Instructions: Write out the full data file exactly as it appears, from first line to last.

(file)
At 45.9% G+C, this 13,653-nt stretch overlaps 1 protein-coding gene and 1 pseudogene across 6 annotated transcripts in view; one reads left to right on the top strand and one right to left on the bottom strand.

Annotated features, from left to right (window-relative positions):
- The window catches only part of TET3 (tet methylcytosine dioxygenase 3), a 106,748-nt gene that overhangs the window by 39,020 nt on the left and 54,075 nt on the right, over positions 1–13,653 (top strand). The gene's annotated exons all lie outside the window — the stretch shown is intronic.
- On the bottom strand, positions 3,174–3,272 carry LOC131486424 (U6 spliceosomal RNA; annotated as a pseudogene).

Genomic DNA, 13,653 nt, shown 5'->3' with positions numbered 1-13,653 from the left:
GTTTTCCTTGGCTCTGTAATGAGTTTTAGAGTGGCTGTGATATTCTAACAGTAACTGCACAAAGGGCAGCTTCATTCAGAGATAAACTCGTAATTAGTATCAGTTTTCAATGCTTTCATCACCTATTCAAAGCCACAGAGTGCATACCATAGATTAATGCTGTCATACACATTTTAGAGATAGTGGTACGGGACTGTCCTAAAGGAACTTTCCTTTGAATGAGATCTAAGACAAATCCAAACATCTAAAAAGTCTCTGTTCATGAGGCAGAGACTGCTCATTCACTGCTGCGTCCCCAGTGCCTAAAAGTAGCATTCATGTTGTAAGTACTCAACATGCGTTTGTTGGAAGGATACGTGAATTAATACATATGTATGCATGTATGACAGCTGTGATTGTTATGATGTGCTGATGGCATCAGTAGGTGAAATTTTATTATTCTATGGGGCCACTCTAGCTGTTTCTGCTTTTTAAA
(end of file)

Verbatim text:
At 45.9% G+C, this 13,653-nt stretch overlaps 1 protein-coding gene and 1 pseudogene across 6 annotated transcripts in view; one reads left to right on the top strand and one right to left on the bottom strand.

Annotated features, from left to right (window-relative positions):
- The window catches only part of TET3 (tet methylcytosine dioxygenase 3), a 106,748-nt gene that overhangs the window by 39,020 nt on the left and 54,075 nt on the right, over positions 1–13,653 (top strand). The gene's annotated exons all lie outside the window — the stretch shown is intronic.
- On the bottom strand, positions 3,174–3,272 carry LOC131486424 (U6 spliceosomal RNA; annotated as a pseudogene).

Genomic DNA, 13,653 nt, shown 5'->3' with positions numbered 1-13,653 from the left:
GTTTTCCTTGGCTCTGTAATGAGTTTTAGAGTGGCTGTGATATTCTAACAGTAACTGCACAAAGGGCAGCTTCATTCAGAGATAAACTCGTAATTAGTATCAGTTTTCAATGCTTTCATCACCTATTCAAAGCCACAGAGTGCATACCATAGATTAATGCTGTCATACACATTTTAGAGATAGTGGTACGGGACTGTCCTAAAGGAACTTTCCTTTGAATGAGATCTAAGACAAATCCAAACATCTAAAAAGTCTCTGTTCATGAGGCAGAGACTGCTCATTCACTGCTGCGTCCCCAGTGCCTAAAAGTAGCATTCATGTTGTAAGTACTCAACATGCGTTTGTTGGAAGGATACGTGAATTAATACATATGTATGCATGTATGACAGCTGTGATTGTTATGATGTGCTGATGGCATCAGTAGGTGAAATTTTATTATTCTATGGGGCCACTCTAGCTGTTTCTGCTTTTTAAA